Panning for pizzeria profits

April 21, 2008
Employees at an Oklahoma Pizza Hut discovered just how important pizza pans are to an operation. When the workers opened the store earlier this month, they discovered that every pan had disappeared.
While they scrambled to borrow pans from other area Pizza Hut restaurants, police visited a local scrap metal shop where they discovered the missing dishes. As it turned out, an employee of the restaurant had stolen the pans and sold them for $17.
While the incident serves to demonstrate how important pans are to an operation, they just don't get any respect, said John Crow, president of Spokane, Wash.-based pan maker Lloyd Industries.
"I've been doing this since 1989 and we've had probably 300 to 400 of what we call ‘pan emergencies,' when someone is three or four days from opening the restaurant and they realize the have no pans," Crow said. "To me, that's incredible. They have to get permits months before they start building, order an oven and other equipment, but they forget about the pans."
Eventually, Crow figured out why that happens. Pans are considered "smallwares," he said, and as such aren't top-of-mind for operators.
"Smallwares can be considered anything from napkin holders to cups and saucers," Crow said. "What I say is that our competition makes smallwares, but we make precision-engineered baking platforms."
Different styles abound
Although operators don't spend much time thinking about pans, the type of pans they use can have a significant impact on both the pizza and the bottom line, Crow said. There are as many different types of pans as there are types of pizzas.
Such things as perforations, pan coatings, the material the pan is made of and the thickness of the metal can effect the baking time, crust quality and the durability of the pan itself, Crow said.  
"Relatively speaking, the more airflow you get to the crust the better, but too much airflow causes problems, too," he said. "The optimum situation is to get the toppings and the crust to be done at the same time."
On the other hand, solid-bottom, unperforated pans are best for moist dough and for pizzas requiring oil in the pan to achieve a fried-crust characteristic.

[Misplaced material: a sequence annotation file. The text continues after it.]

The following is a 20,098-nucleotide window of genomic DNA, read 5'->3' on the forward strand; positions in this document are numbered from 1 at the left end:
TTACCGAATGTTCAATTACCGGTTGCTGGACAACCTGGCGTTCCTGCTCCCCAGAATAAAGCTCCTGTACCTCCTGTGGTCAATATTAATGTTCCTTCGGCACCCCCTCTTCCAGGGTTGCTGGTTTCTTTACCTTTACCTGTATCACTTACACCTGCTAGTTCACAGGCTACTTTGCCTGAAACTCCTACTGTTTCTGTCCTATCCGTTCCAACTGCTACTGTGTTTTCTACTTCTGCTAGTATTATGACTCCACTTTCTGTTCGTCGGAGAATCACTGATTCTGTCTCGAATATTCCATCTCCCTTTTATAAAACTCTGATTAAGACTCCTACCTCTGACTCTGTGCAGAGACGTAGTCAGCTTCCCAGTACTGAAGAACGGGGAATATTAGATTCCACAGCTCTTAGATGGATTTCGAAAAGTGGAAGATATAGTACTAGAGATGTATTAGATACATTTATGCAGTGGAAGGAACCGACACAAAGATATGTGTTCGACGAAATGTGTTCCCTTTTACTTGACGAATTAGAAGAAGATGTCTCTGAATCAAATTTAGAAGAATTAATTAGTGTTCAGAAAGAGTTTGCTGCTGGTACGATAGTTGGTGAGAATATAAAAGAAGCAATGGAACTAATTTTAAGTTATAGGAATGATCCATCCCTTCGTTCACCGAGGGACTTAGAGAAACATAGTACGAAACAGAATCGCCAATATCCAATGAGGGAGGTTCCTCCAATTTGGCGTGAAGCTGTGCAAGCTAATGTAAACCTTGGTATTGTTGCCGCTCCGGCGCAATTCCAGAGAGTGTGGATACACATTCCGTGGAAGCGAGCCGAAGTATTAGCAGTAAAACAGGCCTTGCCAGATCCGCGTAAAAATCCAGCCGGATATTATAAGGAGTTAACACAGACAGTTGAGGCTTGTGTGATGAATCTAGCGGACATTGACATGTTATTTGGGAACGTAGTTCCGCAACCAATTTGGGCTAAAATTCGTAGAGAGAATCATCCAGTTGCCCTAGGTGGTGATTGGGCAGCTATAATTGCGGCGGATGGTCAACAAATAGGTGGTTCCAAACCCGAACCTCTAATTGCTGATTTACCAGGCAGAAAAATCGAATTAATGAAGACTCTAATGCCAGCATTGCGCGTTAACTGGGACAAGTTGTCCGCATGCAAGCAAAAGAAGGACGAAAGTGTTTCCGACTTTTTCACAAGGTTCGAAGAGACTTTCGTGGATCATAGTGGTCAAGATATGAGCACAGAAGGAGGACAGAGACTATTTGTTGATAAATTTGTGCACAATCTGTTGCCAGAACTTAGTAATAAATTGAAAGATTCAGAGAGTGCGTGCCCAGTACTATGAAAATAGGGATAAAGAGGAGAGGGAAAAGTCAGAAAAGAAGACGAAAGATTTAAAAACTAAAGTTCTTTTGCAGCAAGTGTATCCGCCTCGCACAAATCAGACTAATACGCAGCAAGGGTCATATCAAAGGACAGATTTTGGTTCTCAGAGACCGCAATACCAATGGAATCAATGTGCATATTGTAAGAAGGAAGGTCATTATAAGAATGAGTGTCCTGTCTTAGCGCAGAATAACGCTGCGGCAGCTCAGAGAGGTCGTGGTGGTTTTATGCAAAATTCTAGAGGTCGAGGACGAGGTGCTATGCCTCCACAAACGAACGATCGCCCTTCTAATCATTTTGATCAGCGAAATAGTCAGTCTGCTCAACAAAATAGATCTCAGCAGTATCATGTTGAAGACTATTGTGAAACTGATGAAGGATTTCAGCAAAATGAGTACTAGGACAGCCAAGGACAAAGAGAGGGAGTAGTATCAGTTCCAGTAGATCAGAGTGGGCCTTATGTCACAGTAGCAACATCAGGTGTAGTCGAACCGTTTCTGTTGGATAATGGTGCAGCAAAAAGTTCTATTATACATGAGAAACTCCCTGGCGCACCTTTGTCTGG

The amount of metal between the pizza and the heat source also can have a major impact on how long it takes to fully cook a pizza. A thick pan means less heat is reaching the pizza, so a longer-baking pizza requires a thinner and/or a more porous pan.
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Aluminum is by far the most common material used to make pans. Other pan materials include steel and specialized metal alloys.
Pans can be various shapes, including round, square or rectangular, and can be tailored to exact dimensions and shapes. The sides of the pan may be straight or angled, may have various types of rims or no rim at all.
"Of all the things in the restaurant, this is the final thing that touches a pizza," Crow said.
"If the pan isn't done right the pizza won't be done right."
Price versus quality
Brett Corrieri, corporate chef at Mafioza's, a 320-seat pizzeria and Italian restaurant in Nashville doesn't believe in skimping on cost when it comes to buying pizza pans, he said.
"You have to pony up and pay for the ones that are a bit heavier and a bit more expensive," he said. "Durability is a major issue. You end up paying one way or another."
In fact, that's a point Crow frequently finds himself making with operators, he said.
"You're selling a pizza for $19.95, why wouldn't you be willing to pay $19.95 for a pan that would make your pizza better," he said. "It's the difference between something that is the lowest price and something that works the best and makes your product better."
And when it comes to cost, Crow reserves a special disdain for pizza screens.
"There is no good reason other than cost to use a screen," he said. "They bend easily, they build up carbon, they're hard to clean and they only last six to eight months. Our pans last forever."

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